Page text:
Italy has everything you may be looking for in a multigenerational vacation destination. Gorgeous historic cities, delicious restaurants and vineyards keep adults happy; pizza, gelato, beaches and plenty of piazzas to run around are perfect for the kids. Beautiful weather and a family first attitude make it a welcoming and inviting place for everyone, from babies to grandparents! These are the tips you need for planning a visit to Italy with family.
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Tips for Planning an Italy Vacation All Ages Will Love
What are the major cities in Italy for tourists?
Italy is a long, boot shaped peninsula in the South of Europe. Over 1000km long, Italy has land borders with France, Switzerland, Austria and Slovenia in the north and it is surrounded by the Mediterranean on three sides.
Italy has several international airports serving the north, center and south of the country. The biggest airports in Italy (and most convenient for tourists are): Rome Leonardo da Vinci Airport (FCO), Milan Malpensa (MXP), Venice Marco Polo (VCE) and Catania Fontana Rossa (CTA).
The airport in Rome is the most centrally located and most convenient for visiting Rome, the Amalfi Coast and Tuscany. Milan and Venice airports serve the north of Italy and are good jump off points to visit the Dolomites, Lake Garda, Lake Como and Cinque Terre, as well as Venice and Milan themselves. Catania’s airport is the best if you want to visit Sicily.
When is the best time to visit Italy?
Italy can be visited year round but there are four distinct seasons. Your experience will be different depending on the time of the year you go.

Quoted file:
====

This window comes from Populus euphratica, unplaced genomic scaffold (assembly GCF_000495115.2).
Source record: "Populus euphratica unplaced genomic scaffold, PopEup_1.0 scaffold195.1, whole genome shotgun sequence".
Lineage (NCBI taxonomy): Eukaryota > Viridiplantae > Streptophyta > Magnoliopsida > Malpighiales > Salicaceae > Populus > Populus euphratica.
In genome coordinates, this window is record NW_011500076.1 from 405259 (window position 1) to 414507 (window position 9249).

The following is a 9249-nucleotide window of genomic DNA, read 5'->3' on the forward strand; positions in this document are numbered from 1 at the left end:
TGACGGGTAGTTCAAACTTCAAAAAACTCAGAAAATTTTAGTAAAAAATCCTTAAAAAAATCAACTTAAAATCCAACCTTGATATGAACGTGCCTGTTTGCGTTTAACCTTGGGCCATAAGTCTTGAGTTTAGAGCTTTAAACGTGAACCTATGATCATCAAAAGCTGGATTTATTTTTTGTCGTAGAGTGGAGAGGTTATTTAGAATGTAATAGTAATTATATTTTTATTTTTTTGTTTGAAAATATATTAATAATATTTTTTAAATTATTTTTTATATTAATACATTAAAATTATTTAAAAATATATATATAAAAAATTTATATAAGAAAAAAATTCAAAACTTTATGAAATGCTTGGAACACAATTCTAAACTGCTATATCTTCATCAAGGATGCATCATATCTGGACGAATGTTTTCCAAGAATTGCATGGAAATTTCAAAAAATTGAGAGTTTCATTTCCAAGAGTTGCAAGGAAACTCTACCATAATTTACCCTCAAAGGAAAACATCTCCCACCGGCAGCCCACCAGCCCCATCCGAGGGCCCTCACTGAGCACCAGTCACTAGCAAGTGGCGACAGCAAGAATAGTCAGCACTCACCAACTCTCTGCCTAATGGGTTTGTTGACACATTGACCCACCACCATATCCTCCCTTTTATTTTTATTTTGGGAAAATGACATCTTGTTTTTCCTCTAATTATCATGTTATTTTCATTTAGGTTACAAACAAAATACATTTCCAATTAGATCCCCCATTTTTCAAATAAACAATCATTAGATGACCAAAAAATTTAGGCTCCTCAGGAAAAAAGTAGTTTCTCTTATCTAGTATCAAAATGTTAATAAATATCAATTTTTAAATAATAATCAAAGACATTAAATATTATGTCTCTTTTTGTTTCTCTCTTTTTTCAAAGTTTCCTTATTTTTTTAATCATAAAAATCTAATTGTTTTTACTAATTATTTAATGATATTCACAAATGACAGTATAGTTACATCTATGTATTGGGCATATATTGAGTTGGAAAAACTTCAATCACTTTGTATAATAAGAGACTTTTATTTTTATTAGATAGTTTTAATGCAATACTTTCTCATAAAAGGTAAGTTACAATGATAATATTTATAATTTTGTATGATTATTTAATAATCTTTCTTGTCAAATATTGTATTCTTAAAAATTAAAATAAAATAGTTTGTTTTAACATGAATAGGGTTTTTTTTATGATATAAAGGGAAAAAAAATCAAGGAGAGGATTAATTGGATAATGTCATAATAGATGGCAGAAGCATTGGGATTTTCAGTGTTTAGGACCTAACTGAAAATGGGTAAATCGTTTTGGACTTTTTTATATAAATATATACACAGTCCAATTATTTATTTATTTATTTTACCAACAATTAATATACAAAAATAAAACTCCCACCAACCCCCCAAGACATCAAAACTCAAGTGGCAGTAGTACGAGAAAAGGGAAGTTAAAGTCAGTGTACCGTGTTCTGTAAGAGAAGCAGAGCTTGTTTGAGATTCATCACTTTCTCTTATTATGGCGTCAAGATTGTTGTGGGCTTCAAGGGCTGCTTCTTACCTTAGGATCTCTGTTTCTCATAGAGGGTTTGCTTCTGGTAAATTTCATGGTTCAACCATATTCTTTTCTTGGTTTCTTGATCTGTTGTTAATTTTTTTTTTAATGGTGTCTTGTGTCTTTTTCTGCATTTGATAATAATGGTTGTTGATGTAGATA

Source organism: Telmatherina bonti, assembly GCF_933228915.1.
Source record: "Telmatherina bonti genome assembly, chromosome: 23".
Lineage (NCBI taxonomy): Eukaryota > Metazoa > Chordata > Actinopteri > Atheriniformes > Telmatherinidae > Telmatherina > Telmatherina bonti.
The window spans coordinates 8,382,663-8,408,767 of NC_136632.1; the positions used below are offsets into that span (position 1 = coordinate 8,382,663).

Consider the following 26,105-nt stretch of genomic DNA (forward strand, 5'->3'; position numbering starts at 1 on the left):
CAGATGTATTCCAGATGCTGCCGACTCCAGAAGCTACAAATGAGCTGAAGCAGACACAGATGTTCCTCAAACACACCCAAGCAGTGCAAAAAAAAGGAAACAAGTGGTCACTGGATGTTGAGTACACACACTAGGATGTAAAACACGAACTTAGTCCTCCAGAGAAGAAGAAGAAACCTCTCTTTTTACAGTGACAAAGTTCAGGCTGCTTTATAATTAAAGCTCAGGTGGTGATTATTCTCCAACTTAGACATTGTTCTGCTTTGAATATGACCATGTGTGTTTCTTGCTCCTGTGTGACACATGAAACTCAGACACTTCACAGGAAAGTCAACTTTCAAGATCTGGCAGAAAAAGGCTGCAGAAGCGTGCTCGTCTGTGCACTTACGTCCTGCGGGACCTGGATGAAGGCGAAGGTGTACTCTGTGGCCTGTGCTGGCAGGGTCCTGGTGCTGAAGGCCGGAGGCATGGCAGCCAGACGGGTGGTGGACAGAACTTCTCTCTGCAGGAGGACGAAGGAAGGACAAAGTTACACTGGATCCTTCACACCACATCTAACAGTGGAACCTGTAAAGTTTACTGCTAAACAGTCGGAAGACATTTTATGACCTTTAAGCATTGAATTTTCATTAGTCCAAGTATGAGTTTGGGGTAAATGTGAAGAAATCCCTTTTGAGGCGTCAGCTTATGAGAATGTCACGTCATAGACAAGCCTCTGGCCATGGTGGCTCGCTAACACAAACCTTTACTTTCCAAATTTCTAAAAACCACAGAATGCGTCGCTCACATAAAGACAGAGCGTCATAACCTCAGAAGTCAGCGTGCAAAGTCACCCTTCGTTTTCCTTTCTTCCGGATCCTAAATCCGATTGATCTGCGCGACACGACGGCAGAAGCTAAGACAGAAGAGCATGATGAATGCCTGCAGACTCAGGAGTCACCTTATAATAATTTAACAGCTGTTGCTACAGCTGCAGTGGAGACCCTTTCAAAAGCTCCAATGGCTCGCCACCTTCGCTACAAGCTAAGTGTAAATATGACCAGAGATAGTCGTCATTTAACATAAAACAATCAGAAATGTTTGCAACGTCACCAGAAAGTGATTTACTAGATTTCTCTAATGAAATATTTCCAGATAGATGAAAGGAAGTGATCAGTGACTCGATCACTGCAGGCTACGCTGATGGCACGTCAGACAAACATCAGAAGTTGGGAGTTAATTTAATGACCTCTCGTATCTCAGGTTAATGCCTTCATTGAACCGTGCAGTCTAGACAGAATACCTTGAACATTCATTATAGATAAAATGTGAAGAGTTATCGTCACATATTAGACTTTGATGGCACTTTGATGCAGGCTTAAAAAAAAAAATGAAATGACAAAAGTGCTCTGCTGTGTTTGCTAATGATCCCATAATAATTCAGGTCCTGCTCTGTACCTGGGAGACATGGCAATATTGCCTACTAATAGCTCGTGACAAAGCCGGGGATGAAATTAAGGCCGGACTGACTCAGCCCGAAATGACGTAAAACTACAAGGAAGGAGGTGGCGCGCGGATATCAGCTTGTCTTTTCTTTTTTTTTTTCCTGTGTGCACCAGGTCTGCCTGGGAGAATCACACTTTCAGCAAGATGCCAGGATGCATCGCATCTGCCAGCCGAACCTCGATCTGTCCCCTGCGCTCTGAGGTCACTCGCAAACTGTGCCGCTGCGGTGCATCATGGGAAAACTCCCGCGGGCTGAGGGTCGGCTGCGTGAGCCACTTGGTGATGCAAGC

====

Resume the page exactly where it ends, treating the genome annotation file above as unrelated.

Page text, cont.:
For sightseeing, the best times to visit Italy are the spring and fall. During this time, the weather is mild and you will be able to explore cities and historical sights without the scorching heat of the summer or the chilly temperatures and frequent rain of the winter. May, June, September, and October are a busy time for tourists so advance booking is mandatory.
For a sea and sun vacation or for the Dolomites, Cinque Terre, and Amalfi Coast, the best time to visit is the summer (June -August). This is when trails are open and tourism services are fully open. Summer is high season in Italy as foreigners and locals both are taking their vacations. Advance booking is a must.
For a budget vacation, the best time to visit is the winter (Nov – Feb) with the exception of the Christmas time and February in Venice. This is when the festivities and the famous Venice carnival cause a spike in visits and prices. During this time, you need to bundle up and be ready for rain. Winters in Italy are not overly cold so it is unlikely there will be temperatures that prevent you from sightseeing.
What’s the best way to travel around Italy?
Most visitors arrive to Italy by plane and then explore by car or train. Both are good options and you will need to choose based on what you plan to visit.
Trains in Italy are excellent and provide the best way to explore cities and Cinque Terre. Small kids ride free and there are family offers that make traveling by train as a family easy.